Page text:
The city came one step closer to realizing a new regulatory framework for monitoring New Haven’s food trucks, carts, and stands thanks to a vote following a three-hour public session at City Hall.
Before the vote Thursday night, some vendors told lawmakers they remain concerned about the unintended consequences that these regulations might have on the traffic safety of both their employees and their customers.
The Board of Alders Legislation Committee voted unanimously to approve a proposed ordinance containing the new regulations, which the city has been developing for over two years alongside Yale University, the Town Green Special Services District, and concerned stakeholders. The proposal now advances to the full Board of Alders for a final vote.
The ordinance aims to formalize the city’s oversight of the growing mobile vending industry through a few key provisions:
• The creation of four Special Vending Districts, which will carve out legal areas for food vending on Long Wharf, Cedar Street, Sachem Street, and downtown.
• The establishment of specific standards for vendor set up and operations, including requirements for publicly-accessible trash containers and prohibitions against selling food within 100 hundred feet of brick-and-mortar restaurants.
• The updating of the vendor application process and of the vendor annual license fees, requiring $1,000 per year for pushcarts or stands (which can only occupy sidewalks) and $2,500 a year for trucks or trailer carts (which can only occupy parking spaces).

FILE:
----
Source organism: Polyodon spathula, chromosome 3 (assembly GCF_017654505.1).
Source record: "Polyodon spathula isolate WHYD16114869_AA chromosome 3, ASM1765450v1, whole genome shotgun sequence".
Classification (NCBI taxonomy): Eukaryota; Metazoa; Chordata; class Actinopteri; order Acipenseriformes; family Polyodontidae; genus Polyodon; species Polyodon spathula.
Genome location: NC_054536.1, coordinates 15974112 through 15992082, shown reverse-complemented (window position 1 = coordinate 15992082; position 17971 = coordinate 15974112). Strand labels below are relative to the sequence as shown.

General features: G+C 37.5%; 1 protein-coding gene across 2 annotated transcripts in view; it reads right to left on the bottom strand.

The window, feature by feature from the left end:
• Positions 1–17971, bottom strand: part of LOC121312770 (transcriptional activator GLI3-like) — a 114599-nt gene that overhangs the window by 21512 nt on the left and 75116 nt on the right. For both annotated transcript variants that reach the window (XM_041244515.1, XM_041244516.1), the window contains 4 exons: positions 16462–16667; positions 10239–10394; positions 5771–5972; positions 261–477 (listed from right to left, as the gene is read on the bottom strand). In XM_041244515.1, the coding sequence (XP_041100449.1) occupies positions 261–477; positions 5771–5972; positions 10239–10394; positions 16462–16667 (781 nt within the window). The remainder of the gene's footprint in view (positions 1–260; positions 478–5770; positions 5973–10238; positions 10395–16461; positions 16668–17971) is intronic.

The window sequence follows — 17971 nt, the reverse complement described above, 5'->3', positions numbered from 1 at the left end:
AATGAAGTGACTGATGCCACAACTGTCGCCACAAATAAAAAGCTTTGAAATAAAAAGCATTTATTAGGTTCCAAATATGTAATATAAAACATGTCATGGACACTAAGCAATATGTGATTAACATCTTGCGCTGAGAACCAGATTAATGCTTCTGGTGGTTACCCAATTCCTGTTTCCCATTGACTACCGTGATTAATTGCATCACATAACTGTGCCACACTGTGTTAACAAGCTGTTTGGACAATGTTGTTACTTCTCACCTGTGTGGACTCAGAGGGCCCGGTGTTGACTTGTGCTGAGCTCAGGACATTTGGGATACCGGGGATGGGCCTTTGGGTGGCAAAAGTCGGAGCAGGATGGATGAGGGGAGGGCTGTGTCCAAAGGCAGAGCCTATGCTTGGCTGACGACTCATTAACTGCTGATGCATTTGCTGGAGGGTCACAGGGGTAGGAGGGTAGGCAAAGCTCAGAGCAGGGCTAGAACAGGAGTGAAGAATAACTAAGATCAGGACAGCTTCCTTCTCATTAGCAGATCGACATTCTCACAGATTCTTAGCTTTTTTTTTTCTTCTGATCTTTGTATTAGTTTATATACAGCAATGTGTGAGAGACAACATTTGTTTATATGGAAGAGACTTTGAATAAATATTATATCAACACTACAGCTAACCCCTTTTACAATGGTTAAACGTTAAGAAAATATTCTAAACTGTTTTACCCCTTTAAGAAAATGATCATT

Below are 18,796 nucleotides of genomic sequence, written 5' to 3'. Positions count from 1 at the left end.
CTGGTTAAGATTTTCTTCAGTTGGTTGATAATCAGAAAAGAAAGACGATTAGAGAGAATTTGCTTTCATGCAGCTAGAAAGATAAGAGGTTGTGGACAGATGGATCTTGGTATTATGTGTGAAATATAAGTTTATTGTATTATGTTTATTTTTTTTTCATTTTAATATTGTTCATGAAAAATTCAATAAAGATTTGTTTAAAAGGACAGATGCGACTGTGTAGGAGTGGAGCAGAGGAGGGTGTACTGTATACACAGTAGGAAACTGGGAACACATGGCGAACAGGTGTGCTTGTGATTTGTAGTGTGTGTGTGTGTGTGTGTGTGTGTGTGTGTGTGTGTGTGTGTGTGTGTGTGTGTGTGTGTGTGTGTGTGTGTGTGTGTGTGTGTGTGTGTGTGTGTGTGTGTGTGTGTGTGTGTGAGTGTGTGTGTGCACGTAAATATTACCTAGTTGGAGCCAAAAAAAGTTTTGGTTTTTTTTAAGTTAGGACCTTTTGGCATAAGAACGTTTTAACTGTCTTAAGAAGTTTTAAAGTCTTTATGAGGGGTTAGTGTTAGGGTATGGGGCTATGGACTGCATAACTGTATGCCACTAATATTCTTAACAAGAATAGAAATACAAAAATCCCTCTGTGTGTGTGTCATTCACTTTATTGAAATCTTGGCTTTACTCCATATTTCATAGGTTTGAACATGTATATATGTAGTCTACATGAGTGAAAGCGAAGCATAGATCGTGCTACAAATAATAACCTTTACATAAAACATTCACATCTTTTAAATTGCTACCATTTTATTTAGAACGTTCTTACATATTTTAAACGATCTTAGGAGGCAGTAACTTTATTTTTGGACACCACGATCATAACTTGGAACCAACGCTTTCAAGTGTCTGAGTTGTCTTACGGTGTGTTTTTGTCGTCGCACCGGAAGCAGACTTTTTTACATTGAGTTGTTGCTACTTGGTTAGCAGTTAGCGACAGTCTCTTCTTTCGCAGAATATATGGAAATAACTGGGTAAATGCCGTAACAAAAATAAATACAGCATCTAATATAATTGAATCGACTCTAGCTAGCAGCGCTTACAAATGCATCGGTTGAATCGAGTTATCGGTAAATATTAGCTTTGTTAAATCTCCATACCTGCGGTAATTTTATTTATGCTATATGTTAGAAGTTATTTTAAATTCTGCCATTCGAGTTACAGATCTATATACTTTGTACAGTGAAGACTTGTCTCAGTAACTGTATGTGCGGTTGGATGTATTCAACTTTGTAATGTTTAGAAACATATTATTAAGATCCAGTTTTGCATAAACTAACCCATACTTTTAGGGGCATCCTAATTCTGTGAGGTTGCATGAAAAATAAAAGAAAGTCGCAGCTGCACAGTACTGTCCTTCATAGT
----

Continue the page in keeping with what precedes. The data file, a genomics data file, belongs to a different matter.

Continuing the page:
• The hiring of a full-time vending enforcement officer, who will be responsible for enforcing vending regulations in all corners of the city, not just in the Special Vending Districts.
If approved by the full board, the ordinance would go into effect in the Downtown, Cedar Street, and Long Wharf Special Vending Districts on July 1. The same rules would go into effect in the Sachem Street Special Vending District on Aug. 15.
Much of the night’s conversation revolved around topics covered in a four-page document that city representatives from the Office of Economic Development (OED) and the Office of Building Inspection & Enforcement (OBIE) submitted in response to outstanding questions from a previous public hearing on the ordinance.
Towards the top of that document were questions about vendor permit fees. Namely, why does the city set the vendor permit fee at $200? And could the city reduce the vendor permit fee?
“Pursuant to Connecticut General Statutes Section 21-37, the City may set the fee at any dollar up to $200,” the document reads.
According to OBIE, the fees help cover the costs incurred during the processing of vendor permit applications, which includes copying documents, ensuring their validity, completing background checks, and issuing Photo ID badges.
While identifying the price of the permit fee as a revenue matter that would ultimately need to be decided upon by the Board of Alders and the mayor, OED and OPIE offered a concession to vendors concerned about being penalized for working in an industry that can have a high rate of employee turnover.
The city departments said that they would support a policy that would grant vendors one “free” permit application fee per year if they lost an employee within six months of hiring them. That way, vendors would not have to bear the burden of paying the permit fee twice in one year, even if they had to replace an employee soon after hiring them.